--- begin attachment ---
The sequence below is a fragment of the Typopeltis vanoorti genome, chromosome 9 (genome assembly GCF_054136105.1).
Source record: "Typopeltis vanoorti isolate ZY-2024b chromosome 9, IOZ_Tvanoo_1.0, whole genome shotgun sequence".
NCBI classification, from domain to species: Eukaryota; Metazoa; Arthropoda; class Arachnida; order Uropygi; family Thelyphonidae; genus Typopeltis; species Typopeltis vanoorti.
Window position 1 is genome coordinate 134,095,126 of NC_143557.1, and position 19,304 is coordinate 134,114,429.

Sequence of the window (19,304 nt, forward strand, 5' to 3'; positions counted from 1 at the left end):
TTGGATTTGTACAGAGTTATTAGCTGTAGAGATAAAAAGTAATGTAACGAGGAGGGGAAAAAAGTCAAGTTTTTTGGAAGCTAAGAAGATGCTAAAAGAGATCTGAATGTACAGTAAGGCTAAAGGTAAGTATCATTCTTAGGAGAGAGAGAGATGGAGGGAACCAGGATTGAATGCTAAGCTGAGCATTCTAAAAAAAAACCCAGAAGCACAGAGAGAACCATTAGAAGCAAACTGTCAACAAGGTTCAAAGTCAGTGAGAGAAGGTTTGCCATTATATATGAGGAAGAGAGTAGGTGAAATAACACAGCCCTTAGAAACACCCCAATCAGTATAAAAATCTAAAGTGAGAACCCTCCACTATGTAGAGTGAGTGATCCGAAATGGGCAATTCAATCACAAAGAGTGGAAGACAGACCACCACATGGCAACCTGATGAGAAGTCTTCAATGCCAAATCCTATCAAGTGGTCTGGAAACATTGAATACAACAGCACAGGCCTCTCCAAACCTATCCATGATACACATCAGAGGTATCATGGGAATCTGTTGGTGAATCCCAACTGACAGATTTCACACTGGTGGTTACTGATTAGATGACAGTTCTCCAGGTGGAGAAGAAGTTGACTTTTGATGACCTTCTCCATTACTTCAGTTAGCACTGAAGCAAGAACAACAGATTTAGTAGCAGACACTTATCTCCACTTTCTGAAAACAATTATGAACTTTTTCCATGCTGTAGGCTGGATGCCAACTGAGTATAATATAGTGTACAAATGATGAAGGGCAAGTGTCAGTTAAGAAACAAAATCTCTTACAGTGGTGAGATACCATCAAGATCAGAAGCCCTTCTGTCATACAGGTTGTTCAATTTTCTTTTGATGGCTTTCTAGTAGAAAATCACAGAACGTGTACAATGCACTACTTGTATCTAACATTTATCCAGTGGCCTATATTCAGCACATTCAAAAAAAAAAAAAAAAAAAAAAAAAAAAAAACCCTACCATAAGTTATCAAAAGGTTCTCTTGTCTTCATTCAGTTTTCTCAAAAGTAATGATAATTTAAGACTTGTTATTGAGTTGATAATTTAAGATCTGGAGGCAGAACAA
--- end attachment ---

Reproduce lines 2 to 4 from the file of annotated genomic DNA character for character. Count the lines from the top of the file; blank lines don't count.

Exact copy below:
Source record: "Typopeltis vanoorti isolate ZY-2024b chromosome 9, IOZ_Tvanoo_1.0, whole genome shotgun sequence".
NCBI classification, from domain to species: Eukaryota; Metazoa; Arthropoda; class Arachnida; order Uropygi; family Thelyphonidae; genus Typopeltis; species Typopeltis vanoorti.
Window position 1 is genome coordinate 134,095,126 of NC_143557.1, and position 19,304 is coordinate 134,114,429.